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First Report of Orchid Fleck Virus in Lilyturf (Liriope spicata) in Australia

Mei, Yongyu and Bejerman, Nicolás and Crew, Kathy S. and McCaffrey, Nic and Dietzgen, Ralf Georg (2016) First Report of Orchid Fleck Virus in Lilyturf (Liriope spicata) in Australia. Plant Disease, 100 (5). p. 1028. ISSN 0191-2917

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Article Link(s): http://dx.doi.org/10.1094/PDIS-10-15-1205-PDN

Abstract

Liriope spicata (Asparagaceae) is an evergreen ornamental plant commonly referred to as lilyturf, creeping liriope, monkey grass, or creeping lilyturf, and is widely grown as groundcover and for erosion control (Fantz 2008). In April 2015, lilyturf plants with bright yellow flecks on the leaves were observed in landscape plantings across the St. Lucia campus of the University of Queensland, Brisbane, Australia. These symptoms were reminiscent of those observed on leaves of orchid species infected by Orchid fleck virus (OFV) (Kubo et al. 2009). Symptomatic leaf samples were collected and analyzed in a JEM-1400 transmission electron microscope (JEOL Ltd., Tokyo, Japan). Leaf dips were prepared by breaking up symptomatic tissue in 1% ammonium molybdate, pH 7.0 negative stain and extracts were placed on nitrocellulose-coated copper grids. Digital micrographs were captured with an Orius digital camera (Gatan Inc., Pleasanton, CA). Typical nonenveloped, rhabdovirus-like, bacilliform particles measuring ∼45 × 95 nm were observed, similar to those of OFV from infected orchids (Kondo et al. 2006). Total RNA was extracted from symptomatic tissue using an RNeasy Plant Mini Kit (Qiagen) and subjected to RT-PCR using the Superscript III One Step RT-PCR System with Platinum Taq DNA Polymerase (Thermo Fisher) and OFV nucleoprotein (N) gene primers polydT/SP6 (5′-GATTTAGGTGACACTATAGTTTTTTTTTTTTTTTTT(A/G/C)-3′) and mN2 (5′-TGCAGGAATATAGCCGACATGTT-3′) (Blanchfield et al. 2001). Agarose gel electrophoresis showed a single amplicon of ∼800 bp, comparable to the OFV positive control. DNA from both the lilyturf (DAF Plant Virus Collection Accession No. 5216) and a cymbidium OFV control (Accession No. 703) amplicons were gel-purified and cloned into pGEM-T Easy vector (Promega, Madison, WI) and sequenced using dideoxynucleotide sequencing at the Australian Genome Research Facility (Brisbane, Australia). A GenBank BLASTx search of the lilyturf virus N gene sequence of 658 nt showed 100% match to the N protein sequence of an Australian OFV isolate (Genbank Accession No. AAK09392 and e-value 1e-143). The partial N gene nucleotide sequence of the lilyturf OFV isolate #5216 was 99% identical to the cymbidium OFV isolate. Both sequences have been deposited in GenBank with Accession Nos. KT947974 and KT947975, respectively. Based on the observed symptoms, particle morphology, N gene amplicon using OFV primers, and high sequence identity with other OFV sequences, we conclude that the lilyturf plants were infected with OFV. This is the first report of OFV infecting L. spicata. This alternative host may play a possible role in OFV spread to orchids or other ornamental species that are colonized by its Brevipalpus sp. mite vector.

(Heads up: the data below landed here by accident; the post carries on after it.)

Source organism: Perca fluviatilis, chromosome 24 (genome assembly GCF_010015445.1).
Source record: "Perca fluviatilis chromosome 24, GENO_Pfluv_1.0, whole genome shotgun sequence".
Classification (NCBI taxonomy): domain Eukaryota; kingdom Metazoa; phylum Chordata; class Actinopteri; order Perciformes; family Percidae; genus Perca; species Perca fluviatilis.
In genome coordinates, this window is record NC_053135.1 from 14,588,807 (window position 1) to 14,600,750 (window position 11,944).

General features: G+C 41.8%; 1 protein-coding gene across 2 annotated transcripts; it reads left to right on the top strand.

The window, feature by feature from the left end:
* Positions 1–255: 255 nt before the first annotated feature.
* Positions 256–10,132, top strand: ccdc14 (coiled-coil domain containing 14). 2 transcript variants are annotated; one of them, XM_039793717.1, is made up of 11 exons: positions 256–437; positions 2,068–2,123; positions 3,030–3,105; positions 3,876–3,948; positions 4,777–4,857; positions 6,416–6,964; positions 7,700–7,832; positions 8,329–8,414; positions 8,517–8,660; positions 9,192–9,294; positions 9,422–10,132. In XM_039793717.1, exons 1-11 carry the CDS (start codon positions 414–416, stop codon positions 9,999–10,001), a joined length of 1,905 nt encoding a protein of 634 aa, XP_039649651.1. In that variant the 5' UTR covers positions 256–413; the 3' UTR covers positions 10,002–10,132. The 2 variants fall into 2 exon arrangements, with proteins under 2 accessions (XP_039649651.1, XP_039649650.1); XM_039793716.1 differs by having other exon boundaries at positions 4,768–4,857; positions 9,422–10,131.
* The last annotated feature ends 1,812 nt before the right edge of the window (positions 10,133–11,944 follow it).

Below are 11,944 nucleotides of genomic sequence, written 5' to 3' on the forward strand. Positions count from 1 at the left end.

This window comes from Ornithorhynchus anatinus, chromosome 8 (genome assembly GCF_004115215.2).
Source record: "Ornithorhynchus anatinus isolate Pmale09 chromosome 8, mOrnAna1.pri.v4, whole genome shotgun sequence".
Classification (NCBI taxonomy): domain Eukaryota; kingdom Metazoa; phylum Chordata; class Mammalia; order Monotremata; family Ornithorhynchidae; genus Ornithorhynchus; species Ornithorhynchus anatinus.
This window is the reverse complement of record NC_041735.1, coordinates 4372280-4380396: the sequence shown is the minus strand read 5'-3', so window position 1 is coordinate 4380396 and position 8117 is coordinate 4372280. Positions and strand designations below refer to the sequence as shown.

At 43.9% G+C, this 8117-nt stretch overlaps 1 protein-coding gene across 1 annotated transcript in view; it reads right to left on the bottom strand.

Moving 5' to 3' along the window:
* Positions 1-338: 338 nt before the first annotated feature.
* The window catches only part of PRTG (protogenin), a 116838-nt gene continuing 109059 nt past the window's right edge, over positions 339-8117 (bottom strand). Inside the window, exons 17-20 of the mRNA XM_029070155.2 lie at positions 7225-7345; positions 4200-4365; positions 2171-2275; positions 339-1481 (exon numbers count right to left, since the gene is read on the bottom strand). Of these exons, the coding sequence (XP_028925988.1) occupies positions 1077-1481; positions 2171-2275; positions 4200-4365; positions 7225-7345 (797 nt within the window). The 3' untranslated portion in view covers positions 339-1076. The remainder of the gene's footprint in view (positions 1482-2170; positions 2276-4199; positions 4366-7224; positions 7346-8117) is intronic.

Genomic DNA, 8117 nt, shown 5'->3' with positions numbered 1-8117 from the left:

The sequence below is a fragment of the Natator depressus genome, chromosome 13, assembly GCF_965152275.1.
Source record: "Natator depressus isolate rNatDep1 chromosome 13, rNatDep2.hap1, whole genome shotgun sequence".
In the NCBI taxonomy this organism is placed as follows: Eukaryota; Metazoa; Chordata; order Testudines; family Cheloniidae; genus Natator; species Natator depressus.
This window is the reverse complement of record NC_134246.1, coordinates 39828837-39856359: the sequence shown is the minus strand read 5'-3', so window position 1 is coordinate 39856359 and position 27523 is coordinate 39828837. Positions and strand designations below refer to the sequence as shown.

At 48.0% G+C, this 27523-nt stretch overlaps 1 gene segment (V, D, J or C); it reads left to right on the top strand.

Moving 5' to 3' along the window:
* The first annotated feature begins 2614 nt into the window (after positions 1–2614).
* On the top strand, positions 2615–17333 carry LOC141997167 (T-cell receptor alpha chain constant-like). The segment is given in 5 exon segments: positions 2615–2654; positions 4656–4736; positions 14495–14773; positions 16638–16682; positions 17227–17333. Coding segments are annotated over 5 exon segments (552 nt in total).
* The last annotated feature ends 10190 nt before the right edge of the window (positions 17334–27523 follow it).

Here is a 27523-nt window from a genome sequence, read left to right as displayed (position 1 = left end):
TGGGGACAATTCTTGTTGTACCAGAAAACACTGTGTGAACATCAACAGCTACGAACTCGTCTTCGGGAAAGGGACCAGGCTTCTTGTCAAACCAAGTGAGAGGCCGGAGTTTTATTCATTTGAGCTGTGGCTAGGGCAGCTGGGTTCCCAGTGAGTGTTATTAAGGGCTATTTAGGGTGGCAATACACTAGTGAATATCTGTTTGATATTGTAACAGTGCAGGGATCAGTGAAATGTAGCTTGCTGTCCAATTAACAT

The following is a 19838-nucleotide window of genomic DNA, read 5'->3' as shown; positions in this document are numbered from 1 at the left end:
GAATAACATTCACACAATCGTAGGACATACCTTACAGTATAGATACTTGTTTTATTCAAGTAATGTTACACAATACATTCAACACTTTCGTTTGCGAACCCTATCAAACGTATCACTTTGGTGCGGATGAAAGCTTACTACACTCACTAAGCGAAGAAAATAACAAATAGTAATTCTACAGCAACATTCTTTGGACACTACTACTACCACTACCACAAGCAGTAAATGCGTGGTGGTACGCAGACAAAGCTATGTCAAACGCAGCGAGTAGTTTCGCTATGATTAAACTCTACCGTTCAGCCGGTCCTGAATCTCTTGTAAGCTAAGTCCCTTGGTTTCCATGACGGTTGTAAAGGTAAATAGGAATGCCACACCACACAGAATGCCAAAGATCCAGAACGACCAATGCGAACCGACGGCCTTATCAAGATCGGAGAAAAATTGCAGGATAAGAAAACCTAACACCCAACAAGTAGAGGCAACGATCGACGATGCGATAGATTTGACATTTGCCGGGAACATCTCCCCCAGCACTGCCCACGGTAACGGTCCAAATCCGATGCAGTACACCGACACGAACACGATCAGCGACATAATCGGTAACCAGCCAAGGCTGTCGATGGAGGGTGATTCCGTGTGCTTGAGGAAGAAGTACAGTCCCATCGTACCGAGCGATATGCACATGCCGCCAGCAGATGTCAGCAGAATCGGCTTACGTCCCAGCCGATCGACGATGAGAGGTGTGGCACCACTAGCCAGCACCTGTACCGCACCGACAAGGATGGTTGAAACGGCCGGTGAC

Item Type:Article
Business groups:Horticulture and Forestry Science
Subjects:Plant pests and diseases
Plant pests and diseases > Plant pathology
Deposited On:09 Feb 2016 00:53
Last Modified:23 May 2017 02:10

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